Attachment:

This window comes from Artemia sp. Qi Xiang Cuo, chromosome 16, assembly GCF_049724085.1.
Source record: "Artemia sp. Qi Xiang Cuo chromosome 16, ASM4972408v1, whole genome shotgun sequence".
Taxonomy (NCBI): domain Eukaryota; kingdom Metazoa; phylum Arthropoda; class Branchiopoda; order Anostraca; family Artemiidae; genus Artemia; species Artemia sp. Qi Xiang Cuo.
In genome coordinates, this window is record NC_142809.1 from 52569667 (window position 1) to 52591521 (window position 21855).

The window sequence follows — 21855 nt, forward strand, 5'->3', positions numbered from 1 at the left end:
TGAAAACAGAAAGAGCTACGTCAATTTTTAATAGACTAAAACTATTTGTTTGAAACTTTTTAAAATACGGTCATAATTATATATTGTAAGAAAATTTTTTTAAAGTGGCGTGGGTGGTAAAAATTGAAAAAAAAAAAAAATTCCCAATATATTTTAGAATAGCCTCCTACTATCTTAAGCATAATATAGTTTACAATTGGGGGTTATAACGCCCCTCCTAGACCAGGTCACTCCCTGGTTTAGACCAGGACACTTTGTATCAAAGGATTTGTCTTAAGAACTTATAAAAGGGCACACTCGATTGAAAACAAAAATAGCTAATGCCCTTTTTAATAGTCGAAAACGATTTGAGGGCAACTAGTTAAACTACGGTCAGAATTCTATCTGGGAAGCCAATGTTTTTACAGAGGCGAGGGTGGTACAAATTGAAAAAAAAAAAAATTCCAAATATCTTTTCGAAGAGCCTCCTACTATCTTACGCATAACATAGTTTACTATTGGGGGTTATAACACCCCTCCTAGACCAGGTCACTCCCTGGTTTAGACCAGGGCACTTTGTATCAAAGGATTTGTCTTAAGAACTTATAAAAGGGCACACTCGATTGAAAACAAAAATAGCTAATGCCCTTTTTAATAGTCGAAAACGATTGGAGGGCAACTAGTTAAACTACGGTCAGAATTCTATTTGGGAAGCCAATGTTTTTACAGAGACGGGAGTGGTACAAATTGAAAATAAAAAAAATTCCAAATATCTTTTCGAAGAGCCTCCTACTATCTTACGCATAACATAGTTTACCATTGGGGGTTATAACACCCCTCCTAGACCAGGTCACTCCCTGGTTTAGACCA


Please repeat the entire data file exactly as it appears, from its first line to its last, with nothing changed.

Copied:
This window comes from Artemia sp. Qi Xiang Cuo, chromosome 16, assembly GCF_049724085.1.
Source record: "Artemia sp. Qi Xiang Cuo chromosome 16, ASM4972408v1, whole genome shotgun sequence".
Taxonomy (NCBI): domain Eukaryota; kingdom Metazoa; phylum Arthropoda; class Branchiopoda; order Anostraca; family Artemiidae; genus Artemia; species Artemia sp. Qi Xiang Cuo.
In genome coordinates, this window is record NC_142809.1 from 52569667 (window position 1) to 52591521 (window position 21855).

The window sequence follows — 21855 nt, forward strand, 5'->3', positions numbered from 1 at the left end:
TGAAAACAGAAAGAGCTACGTCAATTTTTAATAGACTAAAACTATTTGTTTGAAACTTTTTAAAATACGGTCATAATTATATATTGTAAGAAAATTTTTTTAAAGTGGCGTGGGTGGTAAAAATTGAAAAAAAAAAAAAATTCCCAATATATTTTAGAATAGCCTCCTACTATCTTAAGCATAATATAGTTTACAATTGGGGGTTATAACGCCCCTCCTAGACCAGGTCACTCCCTGGTTTAGACCAGGACACTTTGTATCAAAGGATTTGTCTTAAGAACTTATAAAAGGGCACACTCGATTGAAAACAAAAATAGCTAATGCCCTTTTTAATAGTCGAAAACGATTTGAGGGCAACTAGTTAAACTACGGTCAGAATTCTATCTGGGAAGCCAATGTTTTTACAGAGGCGAGGGTGGTACAAATTGAAAAAAAAAAAAATTCCAAATATCTTTTCGAAGAGCCTCCTACTATCTTACGCATAACATAGTTTACTATTGGGGGTTATAACACCCCTCCTAGACCAGGTCACTCCCTGGTTTAGACCAGGGCACTTTGTATCAAAGGATTTGTCTTAAGAACTTATAAAAGGGCACACTCGATTGAAAACAAAAATAGCTAATGCCCTTTTTAATAGTCGAAAACGATTGGAGGGCAACTAGTTAAACTACGGTCAGAATTCTATTTGGGAAGCCAATGTTTTTACAGAGACGGGAGTGGTACAAATTGAAAATAAAAAAAATTCCAAATATCTTTTCGAAGAGCCTCCTACTATCTTACGCATAACATAGTTTACCATTGGGGGTTATAACACCCCTCCTAGACCAGGTCACTCCCTGGTTTAGACCA